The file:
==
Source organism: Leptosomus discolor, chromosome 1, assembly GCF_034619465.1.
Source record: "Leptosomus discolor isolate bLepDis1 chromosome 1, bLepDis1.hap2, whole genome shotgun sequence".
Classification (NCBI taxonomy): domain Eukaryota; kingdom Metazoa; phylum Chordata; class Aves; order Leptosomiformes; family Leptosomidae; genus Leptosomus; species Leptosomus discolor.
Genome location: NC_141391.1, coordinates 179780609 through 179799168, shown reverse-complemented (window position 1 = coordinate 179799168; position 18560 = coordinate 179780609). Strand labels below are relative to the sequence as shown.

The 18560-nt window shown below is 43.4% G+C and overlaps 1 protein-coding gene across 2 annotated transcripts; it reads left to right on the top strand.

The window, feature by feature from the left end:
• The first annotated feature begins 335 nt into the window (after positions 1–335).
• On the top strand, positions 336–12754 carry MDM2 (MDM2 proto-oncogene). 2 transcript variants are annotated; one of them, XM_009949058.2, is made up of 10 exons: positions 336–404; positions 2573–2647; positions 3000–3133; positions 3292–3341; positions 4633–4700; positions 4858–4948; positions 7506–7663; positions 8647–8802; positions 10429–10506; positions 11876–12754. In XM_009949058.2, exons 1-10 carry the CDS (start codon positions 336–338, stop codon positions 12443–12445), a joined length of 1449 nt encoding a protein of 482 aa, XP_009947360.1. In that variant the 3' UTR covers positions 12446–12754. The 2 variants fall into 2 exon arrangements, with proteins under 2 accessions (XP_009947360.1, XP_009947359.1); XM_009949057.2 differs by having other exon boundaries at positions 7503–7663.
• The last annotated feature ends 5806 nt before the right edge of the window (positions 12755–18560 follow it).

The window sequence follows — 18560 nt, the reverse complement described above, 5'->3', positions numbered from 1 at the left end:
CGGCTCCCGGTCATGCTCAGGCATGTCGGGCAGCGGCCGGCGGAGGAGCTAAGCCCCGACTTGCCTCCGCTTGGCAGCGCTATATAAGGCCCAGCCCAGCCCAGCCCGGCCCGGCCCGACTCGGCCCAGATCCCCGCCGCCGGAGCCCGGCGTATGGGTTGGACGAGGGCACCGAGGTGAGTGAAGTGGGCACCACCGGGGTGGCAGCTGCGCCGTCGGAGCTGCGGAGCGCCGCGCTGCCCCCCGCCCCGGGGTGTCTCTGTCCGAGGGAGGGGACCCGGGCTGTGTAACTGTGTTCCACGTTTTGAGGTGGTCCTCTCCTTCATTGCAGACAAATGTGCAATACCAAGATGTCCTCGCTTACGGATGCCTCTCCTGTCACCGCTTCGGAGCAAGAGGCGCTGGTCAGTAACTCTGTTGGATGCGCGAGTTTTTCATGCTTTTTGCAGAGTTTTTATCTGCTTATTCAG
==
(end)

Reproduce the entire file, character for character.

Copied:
Source organism: Leptosomus discolor, chromosome 1, assembly GCF_034619465.1.
Source record: "Leptosomus discolor isolate bLepDis1 chromosome 1, bLepDis1.hap2, whole genome shotgun sequence".
Classification (NCBI taxonomy): domain Eukaryota; kingdom Metazoa; phylum Chordata; class Aves; order Leptosomiformes; family Leptosomidae; genus Leptosomus; species Leptosomus discolor.
Genome location: NC_141391.1, coordinates 179780609 through 179799168, shown reverse-complemented (window position 1 = coordinate 179799168; position 18560 = coordinate 179780609). Strand labels below are relative to the sequence as shown.

The 18560-nt window shown below is 43.4% G+C and overlaps 1 protein-coding gene across 2 annotated transcripts; it reads left to right on the top strand.

The window, feature by feature from the left end:
• The first annotated feature begins 335 nt into the window (after positions 1–335).
• On the top strand, positions 336–12754 carry MDM2 (MDM2 proto-oncogene). 2 transcript variants are annotated; one of them, XM_009949058.2, is made up of 10 exons: positions 336–404; positions 2573–2647; positions 3000–3133; positions 3292–3341; positions 4633–4700; positions 4858–4948; positions 7506–7663; positions 8647–8802; positions 10429–10506; positions 11876–12754. In XM_009949058.2, exons 1-10 carry the CDS (start codon positions 336–338, stop codon positions 12443–12445), a joined length of 1449 nt encoding a protein of 482 aa, XP_009947360.1. In that variant the 3' UTR covers positions 12446–12754. The 2 variants fall into 2 exon arrangements, with proteins under 2 accessions (XP_009947360.1, XP_009947359.1); XM_009949057.2 differs by having other exon boundaries at positions 7503–7663.
• The last annotated feature ends 5806 nt before the right edge of the window (positions 12755–18560 follow it).

The window sequence follows — 18560 nt, the reverse complement described above, 5'->3', positions numbered from 1 at the left end:
CGGCTCCCGGTCATGCTCAGGCATGTCGGGCAGCGGCCGGCGGAGGAGCTAAGCCCCGACTTGCCTCCGCTTGGCAGCGCTATATAAGGCCCAGCCCAGCCCAGCCCGGCCCGGCCCGACTCGGCCCAGATCCCCGCCGCCGGAGCCCGGCGTATGGGTTGGACGAGGGCACCGAGGTGAGTGAAGTGGGCACCACCGGGGTGGCAGCTGCGCCGTCGGAGCTGCGGAGCGCCGCGCTGCCCCCCGCCCCGGGGTGTCTCTGTCCGAGGGAGGGGACCCGGGCTGTGTAACTGTGTTCCACGTTTTGAGGTGGTCCTCTCCTTCATTGCAGACAAATGTGCAATACCAAGATGTCCTCGCTTACGGATGCCTCTCCTGTCACCGCTTCGGAGCAAGAGGCGCTGGTCAGTAACTCTGTTGGATGCGCGAGTTTTTCATGCTTTTTGCAGAGTTTTTATCTGCTTATTCAG